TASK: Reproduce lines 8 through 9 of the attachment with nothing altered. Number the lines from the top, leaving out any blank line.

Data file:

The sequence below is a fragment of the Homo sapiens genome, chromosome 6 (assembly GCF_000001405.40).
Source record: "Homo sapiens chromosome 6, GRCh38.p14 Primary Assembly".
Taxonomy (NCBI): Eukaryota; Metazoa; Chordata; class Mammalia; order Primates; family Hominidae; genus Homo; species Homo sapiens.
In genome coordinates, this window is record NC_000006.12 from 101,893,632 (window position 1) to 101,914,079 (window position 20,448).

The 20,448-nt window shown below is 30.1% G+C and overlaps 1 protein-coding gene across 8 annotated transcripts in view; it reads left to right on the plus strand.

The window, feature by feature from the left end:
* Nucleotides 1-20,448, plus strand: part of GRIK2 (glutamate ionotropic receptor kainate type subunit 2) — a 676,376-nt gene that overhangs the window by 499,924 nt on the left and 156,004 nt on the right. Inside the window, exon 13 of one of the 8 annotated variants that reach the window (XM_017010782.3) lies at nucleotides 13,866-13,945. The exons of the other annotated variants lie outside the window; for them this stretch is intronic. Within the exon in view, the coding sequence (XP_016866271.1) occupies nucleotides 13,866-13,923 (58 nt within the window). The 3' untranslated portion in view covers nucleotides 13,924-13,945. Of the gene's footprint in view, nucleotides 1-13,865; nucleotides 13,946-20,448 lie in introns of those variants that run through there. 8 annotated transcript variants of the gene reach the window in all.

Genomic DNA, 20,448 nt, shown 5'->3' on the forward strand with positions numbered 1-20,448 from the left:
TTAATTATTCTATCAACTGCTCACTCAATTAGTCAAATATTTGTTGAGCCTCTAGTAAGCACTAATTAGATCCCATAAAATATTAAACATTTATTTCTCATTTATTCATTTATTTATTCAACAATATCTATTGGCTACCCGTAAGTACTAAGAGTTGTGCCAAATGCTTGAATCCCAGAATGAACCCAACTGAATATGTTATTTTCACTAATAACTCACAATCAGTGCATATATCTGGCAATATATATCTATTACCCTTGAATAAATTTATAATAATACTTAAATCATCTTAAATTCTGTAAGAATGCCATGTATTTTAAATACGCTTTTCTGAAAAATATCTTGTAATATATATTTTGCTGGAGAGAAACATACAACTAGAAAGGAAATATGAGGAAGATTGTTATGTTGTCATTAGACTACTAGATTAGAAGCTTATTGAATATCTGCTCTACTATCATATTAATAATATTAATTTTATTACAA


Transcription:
Genomic DNA, 20,448 nt, shown 5'->3' on the forward strand with positions numbered 1-20,448 from the left:
TTAATTATTCTATCAACTGCTCACTCAATTAGTCAAATATTTGTTGAGCCTCTAGTAAGCACTAATTAGATCCCATAAAATATTAAACATTTATTTCTCATTTATTCATTTATTTATTCAACAATATCTATTGGCTACCCGTAAGTACTAAGAGTTGTGCCAAATGCTTGAATCCCAGAATGAACCCAACTGAATATGTTATTTTCACTAATAACTCACAATCAGTGCATATATCTGGCAATATATATCTATTACCCTTGAATAAATTTATAATAATACTTAAATCATCTTAAATTCTGTAAGAATGCCATGTATTTTAAATACGCTTTTCTGAAAAATATCTTGTAATATATATTTTGCTGGAGAGAAACATACAACTAGAAAGGAAATATGAGGAAGATTGTTATGTTGTCATTAGACTACTAGATTAGAAGCTTATTGAATATCTGCTCTACTATCATATTAATAATATTAATTTTATTACAA